U.K.-based Virgin Airlines on Friday announced it will let another 1,150 jobs go, after completing a £1.2 billion pound ($1.58 billion) rescue deal to help keep it afloat during the pandemic that has devastated the industry.
Those job cuts will add to the 3,550 employees that have already been let go. Its rescue deal was approved by courts in the U.K. and the U.S. this week. The restructuring plan is based on a five-year business plan and hopes to return to profitability by 2022.
The airline is controlled by holding company Virgin Atlantic Limited, which is 51% owned by The Virgin Group and 49% by Delta Air Lines
The global airline industry has been hard hit by the coronvirus pandemic that has brought travel largely to a halt. Efforts to restart the tourism season in places such as Spain this summer proved chaotic, and many countries imposed quarantines on travelers coming back from that country and others as the virus has spread.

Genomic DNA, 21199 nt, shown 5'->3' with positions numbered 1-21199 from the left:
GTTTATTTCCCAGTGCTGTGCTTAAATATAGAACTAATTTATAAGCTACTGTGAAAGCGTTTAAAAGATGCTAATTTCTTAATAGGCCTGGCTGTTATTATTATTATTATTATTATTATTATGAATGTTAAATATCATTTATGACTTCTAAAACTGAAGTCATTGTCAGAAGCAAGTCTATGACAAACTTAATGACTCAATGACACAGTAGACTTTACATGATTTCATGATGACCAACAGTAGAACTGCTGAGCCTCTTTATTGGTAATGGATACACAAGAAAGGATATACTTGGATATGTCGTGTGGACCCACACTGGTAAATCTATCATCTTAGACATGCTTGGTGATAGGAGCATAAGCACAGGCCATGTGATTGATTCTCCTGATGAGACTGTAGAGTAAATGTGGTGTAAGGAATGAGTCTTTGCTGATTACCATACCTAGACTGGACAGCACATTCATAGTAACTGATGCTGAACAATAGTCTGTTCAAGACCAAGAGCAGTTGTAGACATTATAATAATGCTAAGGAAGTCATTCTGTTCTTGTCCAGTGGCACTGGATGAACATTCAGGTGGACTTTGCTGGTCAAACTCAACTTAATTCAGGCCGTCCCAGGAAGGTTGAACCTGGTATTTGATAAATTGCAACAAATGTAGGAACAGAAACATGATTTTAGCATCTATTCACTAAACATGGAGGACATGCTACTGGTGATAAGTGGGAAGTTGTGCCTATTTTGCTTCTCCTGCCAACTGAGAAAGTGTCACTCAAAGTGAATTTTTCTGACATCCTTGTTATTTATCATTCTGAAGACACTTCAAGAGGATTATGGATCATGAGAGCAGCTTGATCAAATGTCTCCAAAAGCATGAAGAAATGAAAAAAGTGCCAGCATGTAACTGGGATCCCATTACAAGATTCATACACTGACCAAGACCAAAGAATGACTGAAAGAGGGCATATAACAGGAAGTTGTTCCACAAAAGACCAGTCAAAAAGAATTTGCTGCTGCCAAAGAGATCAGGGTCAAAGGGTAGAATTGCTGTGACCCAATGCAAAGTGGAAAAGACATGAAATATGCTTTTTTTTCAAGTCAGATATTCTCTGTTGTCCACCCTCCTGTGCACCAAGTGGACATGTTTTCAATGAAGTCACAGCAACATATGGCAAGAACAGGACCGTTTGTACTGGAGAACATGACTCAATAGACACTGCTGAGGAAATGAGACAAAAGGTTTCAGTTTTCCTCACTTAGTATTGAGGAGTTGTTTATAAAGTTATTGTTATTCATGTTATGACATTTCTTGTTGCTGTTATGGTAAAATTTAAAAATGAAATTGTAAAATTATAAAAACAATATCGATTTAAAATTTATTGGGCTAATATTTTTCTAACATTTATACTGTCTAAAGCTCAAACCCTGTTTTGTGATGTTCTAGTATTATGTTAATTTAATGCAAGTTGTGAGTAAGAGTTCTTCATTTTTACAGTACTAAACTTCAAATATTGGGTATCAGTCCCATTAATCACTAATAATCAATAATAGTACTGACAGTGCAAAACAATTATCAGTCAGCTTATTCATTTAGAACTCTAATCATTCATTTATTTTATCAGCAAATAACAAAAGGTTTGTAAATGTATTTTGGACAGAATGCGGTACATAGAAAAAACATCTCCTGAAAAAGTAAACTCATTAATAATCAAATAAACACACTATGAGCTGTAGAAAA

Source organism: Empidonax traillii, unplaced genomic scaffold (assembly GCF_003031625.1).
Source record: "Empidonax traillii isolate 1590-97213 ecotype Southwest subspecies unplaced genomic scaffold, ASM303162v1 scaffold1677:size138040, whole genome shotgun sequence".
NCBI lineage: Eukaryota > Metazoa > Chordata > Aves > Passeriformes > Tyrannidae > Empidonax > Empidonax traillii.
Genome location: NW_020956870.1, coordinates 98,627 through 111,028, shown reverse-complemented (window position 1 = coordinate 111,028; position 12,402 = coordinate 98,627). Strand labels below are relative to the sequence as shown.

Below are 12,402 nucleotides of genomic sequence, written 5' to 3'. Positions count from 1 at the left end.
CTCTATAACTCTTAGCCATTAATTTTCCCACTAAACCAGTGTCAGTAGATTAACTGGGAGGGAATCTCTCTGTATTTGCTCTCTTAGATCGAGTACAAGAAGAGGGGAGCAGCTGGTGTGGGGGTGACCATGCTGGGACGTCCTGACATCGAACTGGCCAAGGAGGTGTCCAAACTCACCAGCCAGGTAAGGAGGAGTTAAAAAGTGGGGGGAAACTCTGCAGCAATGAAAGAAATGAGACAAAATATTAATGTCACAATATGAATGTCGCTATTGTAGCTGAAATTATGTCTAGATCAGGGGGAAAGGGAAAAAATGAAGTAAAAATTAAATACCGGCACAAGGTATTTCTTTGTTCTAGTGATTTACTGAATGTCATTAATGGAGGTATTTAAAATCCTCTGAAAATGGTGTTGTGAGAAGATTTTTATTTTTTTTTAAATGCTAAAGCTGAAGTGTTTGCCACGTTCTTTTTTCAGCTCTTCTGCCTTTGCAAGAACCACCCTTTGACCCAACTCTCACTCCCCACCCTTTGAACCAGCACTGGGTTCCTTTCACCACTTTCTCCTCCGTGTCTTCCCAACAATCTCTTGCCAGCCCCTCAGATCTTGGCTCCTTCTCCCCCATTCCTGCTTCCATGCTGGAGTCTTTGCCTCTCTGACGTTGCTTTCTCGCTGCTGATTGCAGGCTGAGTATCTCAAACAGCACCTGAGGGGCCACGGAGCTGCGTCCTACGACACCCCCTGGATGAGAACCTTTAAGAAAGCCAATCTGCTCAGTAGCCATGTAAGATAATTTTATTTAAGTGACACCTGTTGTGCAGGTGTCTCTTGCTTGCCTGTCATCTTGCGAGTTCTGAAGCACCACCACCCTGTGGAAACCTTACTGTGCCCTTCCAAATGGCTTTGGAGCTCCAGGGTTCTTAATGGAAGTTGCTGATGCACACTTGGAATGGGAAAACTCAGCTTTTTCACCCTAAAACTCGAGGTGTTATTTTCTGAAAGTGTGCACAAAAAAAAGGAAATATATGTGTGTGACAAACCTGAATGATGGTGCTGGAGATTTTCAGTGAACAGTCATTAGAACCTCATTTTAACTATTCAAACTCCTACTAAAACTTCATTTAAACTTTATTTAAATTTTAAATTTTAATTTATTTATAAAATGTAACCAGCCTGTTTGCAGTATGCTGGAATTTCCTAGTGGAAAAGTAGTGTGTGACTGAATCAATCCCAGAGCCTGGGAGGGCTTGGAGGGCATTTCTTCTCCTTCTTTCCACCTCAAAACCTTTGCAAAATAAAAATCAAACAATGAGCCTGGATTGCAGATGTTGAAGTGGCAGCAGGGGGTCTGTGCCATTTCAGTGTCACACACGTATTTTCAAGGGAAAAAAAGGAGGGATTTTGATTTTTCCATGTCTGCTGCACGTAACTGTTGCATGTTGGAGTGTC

Trans-Atlantic travel represents 70% of Virgin Atlantic’s network and the outlook for that segment “remains uncertain,” the company said, adding that “until travel returns in greater numbers, survival is predicated on reducing costs further and continuing to preserve cash.”
“After the sacrifices so many of our people have made, further reducing the number of people we employ is heartbreaking but essential for survival. I truly hope that as demand returns, we will see many members of our team returning to us,” said Shai Weiss, chief executive officer of Virgin Atlantic, in a statement.
Like many other countries, the jobs picture in the U.K. has been bleak, with 7.5 million furloughed or away from their jobs as of early August.